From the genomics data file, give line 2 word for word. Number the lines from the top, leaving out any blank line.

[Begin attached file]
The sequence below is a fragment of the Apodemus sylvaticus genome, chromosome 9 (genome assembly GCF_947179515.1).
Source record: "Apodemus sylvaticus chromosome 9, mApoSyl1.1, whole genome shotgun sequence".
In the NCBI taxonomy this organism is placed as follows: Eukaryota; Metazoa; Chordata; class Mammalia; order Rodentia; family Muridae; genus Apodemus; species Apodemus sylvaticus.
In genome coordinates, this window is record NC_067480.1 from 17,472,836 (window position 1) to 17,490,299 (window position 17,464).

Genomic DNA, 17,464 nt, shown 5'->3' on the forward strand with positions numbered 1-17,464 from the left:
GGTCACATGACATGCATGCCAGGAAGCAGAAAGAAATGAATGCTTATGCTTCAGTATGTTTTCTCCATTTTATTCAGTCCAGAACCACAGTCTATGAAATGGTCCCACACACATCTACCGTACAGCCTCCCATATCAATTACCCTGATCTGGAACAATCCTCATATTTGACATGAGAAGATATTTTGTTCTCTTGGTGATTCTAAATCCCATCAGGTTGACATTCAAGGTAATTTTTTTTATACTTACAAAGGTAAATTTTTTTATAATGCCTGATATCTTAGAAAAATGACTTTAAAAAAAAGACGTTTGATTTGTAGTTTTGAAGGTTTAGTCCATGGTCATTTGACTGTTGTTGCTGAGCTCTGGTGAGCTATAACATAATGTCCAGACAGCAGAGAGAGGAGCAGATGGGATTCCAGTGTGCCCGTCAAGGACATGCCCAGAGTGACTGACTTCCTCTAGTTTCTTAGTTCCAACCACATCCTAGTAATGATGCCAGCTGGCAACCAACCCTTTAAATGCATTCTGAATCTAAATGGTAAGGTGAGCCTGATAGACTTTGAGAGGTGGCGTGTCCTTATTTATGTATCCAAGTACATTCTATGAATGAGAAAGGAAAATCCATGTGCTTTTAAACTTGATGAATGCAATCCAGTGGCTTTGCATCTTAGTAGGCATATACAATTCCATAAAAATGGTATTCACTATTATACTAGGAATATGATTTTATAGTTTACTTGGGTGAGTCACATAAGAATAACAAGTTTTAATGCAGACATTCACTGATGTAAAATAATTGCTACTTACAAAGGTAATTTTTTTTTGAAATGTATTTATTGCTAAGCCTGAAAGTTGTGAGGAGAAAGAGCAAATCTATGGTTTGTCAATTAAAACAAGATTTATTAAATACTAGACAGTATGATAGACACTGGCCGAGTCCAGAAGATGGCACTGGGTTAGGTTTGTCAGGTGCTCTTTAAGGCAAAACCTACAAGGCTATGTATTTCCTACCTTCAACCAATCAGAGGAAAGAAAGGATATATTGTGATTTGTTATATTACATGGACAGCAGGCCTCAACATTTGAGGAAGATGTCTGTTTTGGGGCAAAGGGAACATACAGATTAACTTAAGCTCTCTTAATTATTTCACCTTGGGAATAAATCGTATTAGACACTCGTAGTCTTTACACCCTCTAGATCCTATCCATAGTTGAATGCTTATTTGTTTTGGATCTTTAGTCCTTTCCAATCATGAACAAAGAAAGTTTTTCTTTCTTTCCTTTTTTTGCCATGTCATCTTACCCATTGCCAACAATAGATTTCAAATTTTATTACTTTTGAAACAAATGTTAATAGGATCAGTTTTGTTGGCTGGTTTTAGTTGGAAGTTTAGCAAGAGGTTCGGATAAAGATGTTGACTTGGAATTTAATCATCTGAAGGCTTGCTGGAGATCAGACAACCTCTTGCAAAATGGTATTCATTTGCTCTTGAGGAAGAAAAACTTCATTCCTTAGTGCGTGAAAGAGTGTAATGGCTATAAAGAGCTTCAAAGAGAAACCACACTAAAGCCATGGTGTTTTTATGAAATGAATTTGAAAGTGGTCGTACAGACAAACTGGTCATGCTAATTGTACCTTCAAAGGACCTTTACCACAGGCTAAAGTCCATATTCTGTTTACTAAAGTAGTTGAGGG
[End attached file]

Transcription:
Source record: "Apodemus sylvaticus chromosome 9, mApoSyl1.1, whole genome shotgun sequence".